Gvaslia, who has been working on the projects for over a year, says he approached all the big fashion brands asking them to donate their stock. “Nobody wanted to take part. Not a single brand; really huge corporations. Everyone is afraid of admitting that they make more clothes than they can sell.” He spends his year travelling the world, trawling through department stores and boutiques, analysing the stock on display at various points of the season. “I find it particularly hard travelling in the United States during the sale, seeing all these luxury items on extreme discount,” he says. “There are mountains and mountains of clothes that were overproduced. Part of it is sold with huge markdowns, but what’s left becomes dead-stock. Statistically, thirty percent of what brands produce ends up in landfills. Garbage.”
What needs to change, Gvasalia explains, is the pride of the biggest companies in fashion, whose reported gross turnovers can only increase if they sell more merchandise. “At the end of the day, you only have a certain amount of people, who are actually willing to buy your clothes. No matter what you do, this number is limited. So instead, they have their own stores that they force their merchandise upon, just so they can increase their numbers.” In other words, the annual figures reported in designer interviews and reviews shouldn’t always be taken for granted. Nor should they necessarily be a source of pride. “For brands to become more sustainable today, they need to do one simple thing: have their supply meet their demand. It’s like throwing away food in a world full of hunger. Our planet is sick because of us, because we want more and more and more, without thinking of generations to come,” he reflects. And it goes for the customer, too. “Try to think, ‘Do I need all these clothes?’”
Gvasalia isn’t a big shopper himself. On this day – as any – he’s clad in his trusty uniform of all-blacks: jeans, a T-shirt and a hoodie. His wardrobe can be counted on a few hands, and whenever he acquires a new item of clothing he donates an old one to a relative. Asked if he publicises Vetements’ turnovers he rolls his eyes. “Of course not. It’s not the main goal. The goal is to create amazing clothes for people who want to buy them.” How do he and his designer brother take responsibility, then? “First of all we don’t have our own stores. Secondly, we don’t push stores with minimums. We’ve started to limit quantities,” Gvasalia says, admitting he sometimes puts a stop to buyers when they try to buy stock beyond their customer demand. “Of course, there are buyers that are amazing. Natalie Kingham bought 250 of our unicorn hoodies,” he says, referring to the buying director of MatchesFashion.com, “and they were gone in a day. But some buyers put debts on pieces that are just insane.”
What of all those coveted, perpetually sold-out it-items we hear about, then? “What brands do – which is very smart – is to limit the online stores, giving one store maybe forty pairs of the hottest sneaker. So of course it sells out,” Gvasalia explains. “I sold four-thousand pairs of sneakers on Ssense.com in four days, but this is not my goal anymore. It breeds greed. I’m not chasing numbers. I don’t need my company to be worth a billion. You can make money like that much more easily outside of fashion.” It’s perhaps an easy thing to say for the owner of a brand like Vetements, which sky-rocketed in sales just a year into their existence, in 2014, shifting hoodies at £600 and denim trousers – sustainably made out of recycled jeans, by the way – at £1200. “Our stuff is expensive because it’s limited,” Gvasalia asserts. “But then people go and buy the high street items that look like our work. I want to tell people: buy less, buy quality and buy long term.”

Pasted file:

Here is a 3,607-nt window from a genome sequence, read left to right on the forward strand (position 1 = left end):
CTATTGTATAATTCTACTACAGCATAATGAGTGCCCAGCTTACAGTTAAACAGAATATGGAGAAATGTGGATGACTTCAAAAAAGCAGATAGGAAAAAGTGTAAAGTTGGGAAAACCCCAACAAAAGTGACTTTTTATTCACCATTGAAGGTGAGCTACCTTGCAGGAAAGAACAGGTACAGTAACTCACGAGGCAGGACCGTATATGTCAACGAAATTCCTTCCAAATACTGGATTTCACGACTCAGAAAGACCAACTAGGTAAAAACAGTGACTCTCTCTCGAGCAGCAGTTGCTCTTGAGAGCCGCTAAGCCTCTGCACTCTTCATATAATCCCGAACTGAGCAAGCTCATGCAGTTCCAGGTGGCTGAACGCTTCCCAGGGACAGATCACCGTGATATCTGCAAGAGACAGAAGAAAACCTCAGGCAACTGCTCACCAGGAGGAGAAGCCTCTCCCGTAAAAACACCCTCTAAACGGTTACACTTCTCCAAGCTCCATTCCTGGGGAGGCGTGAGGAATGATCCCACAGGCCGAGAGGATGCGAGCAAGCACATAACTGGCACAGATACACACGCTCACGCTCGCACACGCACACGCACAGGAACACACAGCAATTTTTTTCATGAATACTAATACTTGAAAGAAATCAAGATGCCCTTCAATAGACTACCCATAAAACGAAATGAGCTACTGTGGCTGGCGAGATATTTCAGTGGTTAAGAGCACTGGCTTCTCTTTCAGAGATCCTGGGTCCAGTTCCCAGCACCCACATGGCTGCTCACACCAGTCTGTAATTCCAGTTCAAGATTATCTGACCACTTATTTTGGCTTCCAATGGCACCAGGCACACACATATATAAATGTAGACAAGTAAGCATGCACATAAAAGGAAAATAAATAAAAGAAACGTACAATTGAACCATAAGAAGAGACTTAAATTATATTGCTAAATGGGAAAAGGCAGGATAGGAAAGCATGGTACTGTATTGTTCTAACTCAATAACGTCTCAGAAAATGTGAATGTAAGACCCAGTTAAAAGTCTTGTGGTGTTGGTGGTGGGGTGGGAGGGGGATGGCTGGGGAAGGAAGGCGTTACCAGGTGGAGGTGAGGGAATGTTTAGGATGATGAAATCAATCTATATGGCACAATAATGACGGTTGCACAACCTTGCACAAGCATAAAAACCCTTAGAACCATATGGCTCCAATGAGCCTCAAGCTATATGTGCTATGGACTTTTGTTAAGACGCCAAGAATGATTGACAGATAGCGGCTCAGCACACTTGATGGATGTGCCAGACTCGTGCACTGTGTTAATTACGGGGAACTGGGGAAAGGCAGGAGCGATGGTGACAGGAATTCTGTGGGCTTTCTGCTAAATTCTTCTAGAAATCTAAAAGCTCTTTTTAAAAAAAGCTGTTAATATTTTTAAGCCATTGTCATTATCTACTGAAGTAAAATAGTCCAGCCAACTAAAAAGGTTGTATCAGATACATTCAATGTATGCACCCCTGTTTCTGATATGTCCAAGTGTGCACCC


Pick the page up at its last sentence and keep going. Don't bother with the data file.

Last year, Vetements relocated their studios from Paris to Zurich in a move interpreted by some as tax conscious. Gvasalia begs to differ. “We moved the company to Switzerland because I wanted to protect myself from an industry I feel is toxic and wrong. I don’t want to be distracted by the wrong business strategies. I moved the company because I wanted to be left alone in a world where we can operate without distractions.” So there. Vetements, of course, stills show in Paris, like in January when the brothers borrowed an old flea market free of charge and invited guests to watch the show – styled in copious layers as a reflection of overconsumption – from market chairs already in place. “My show was completely sustainable,” Gvasalia nods. He says his commendable outlook is the result of age, of running a growing business, but also rooted in a childhood of extremes
In the early 1990s, the brothers and their family fled their native Abkhazia amidst the Georgian civil war. “When you see stuff as six years old that I don’t even want to share as public knowledge, you start to appreciate life. You start to understand that if you have to cancel a T-shirt because of a minimum, you don’t have to care. It’s not the end of the world,” Gvasalia says, raising his eyebrows. “I appreciate life because I know that things can change in one second.”